It’s true that everything changes after you have a baby, but motherhood can be lonely without your friends. Although your perspective on just about everything changes after your baby arrives, your child-free friends’ hasn’t. Once you have kids, maintaining friendships takes work.
Maintaining Friendships After Baby
First, keep talking. The best thing you can do to preserve your friendships is to be honest and communicative from the get-go. This frank advice comes from F. Diane Barth, psychotherapist and author of I Know How You Feel: The Joy and Heartbreak of Friendship in Women’s Lives (Harper; 2018). Barth says you can say something like this to a friend, “I love you and I hate that I don’t have a lot of time right now, but I’d rather see you for 30 minutes than not at all.” Then you can make a plan for a 30 minute coffee — and stick to it. It’s so much better than bailing on a brunch or something on the day of. And when you do manage to get together — for a walk or a workout — remember not to only focus on your baby. Aim to talk about the same things you talked about before like books you’re reading, what shows you’re watching and romantic relationships. You may find it refreshing to be reminded that all of life isn’t about changing diapers and breastfeeding!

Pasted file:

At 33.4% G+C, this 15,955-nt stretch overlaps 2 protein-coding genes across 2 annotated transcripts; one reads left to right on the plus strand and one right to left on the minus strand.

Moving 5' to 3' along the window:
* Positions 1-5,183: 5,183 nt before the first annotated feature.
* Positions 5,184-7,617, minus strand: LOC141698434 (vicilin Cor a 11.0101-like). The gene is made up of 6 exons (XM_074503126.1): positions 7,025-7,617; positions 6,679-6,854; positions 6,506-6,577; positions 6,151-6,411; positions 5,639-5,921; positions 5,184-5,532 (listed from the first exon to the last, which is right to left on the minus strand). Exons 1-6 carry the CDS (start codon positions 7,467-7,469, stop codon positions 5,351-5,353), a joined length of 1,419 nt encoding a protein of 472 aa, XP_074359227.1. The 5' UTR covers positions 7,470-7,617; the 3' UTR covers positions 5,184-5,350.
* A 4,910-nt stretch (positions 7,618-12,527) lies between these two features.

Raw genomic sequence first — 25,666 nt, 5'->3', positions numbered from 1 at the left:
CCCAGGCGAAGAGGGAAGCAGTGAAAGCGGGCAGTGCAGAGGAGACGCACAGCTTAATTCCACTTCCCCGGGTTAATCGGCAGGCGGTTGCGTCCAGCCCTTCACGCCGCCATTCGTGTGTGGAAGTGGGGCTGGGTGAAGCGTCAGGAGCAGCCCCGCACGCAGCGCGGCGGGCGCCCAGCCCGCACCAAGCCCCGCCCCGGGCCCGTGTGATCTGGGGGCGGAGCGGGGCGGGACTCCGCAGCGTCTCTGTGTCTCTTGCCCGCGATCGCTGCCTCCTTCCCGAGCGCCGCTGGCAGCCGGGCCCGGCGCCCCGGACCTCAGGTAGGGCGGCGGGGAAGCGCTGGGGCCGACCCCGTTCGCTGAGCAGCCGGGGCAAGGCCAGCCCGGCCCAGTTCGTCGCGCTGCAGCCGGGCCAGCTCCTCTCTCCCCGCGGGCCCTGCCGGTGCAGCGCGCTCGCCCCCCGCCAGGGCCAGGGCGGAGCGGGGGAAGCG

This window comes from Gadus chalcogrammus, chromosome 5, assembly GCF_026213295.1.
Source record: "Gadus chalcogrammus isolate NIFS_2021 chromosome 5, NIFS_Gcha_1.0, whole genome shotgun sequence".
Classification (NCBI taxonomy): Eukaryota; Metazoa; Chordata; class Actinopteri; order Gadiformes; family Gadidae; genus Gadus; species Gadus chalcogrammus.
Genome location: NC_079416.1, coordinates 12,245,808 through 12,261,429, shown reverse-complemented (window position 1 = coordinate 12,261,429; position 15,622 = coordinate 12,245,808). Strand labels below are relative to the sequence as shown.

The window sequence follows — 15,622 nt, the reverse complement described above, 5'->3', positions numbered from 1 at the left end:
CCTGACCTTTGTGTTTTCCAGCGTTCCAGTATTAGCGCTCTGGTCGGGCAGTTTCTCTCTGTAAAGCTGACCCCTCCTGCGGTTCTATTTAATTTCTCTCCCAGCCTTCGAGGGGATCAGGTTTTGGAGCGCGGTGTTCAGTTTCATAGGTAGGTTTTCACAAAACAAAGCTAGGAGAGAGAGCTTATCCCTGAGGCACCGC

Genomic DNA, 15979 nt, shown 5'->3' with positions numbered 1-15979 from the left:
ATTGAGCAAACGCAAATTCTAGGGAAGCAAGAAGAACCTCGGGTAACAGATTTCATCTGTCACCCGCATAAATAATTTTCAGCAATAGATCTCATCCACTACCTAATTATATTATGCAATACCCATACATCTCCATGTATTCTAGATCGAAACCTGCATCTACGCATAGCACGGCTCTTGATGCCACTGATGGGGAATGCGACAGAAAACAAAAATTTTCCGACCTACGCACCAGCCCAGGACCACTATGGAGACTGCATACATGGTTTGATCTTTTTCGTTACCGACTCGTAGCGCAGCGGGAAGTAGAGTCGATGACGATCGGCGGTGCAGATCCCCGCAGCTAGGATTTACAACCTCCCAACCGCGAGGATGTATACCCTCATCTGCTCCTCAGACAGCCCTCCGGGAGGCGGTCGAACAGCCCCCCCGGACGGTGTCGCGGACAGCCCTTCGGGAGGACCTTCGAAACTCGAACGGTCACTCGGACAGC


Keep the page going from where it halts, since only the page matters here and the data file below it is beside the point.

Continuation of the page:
“To a new mom, a friend’s dating or work issues may seem trivial, but be careful not to be condescending,” Barth says. “Make sure to be a partner in the conversation by valuing what your friend has to say.”
For friendships to thrive — with old friends, new or even with your spouse — it requires 50 – 50 effort. Aim to focus on your listening skills, compassion and communication. And remember, being a good friend means offering support through thick and thin.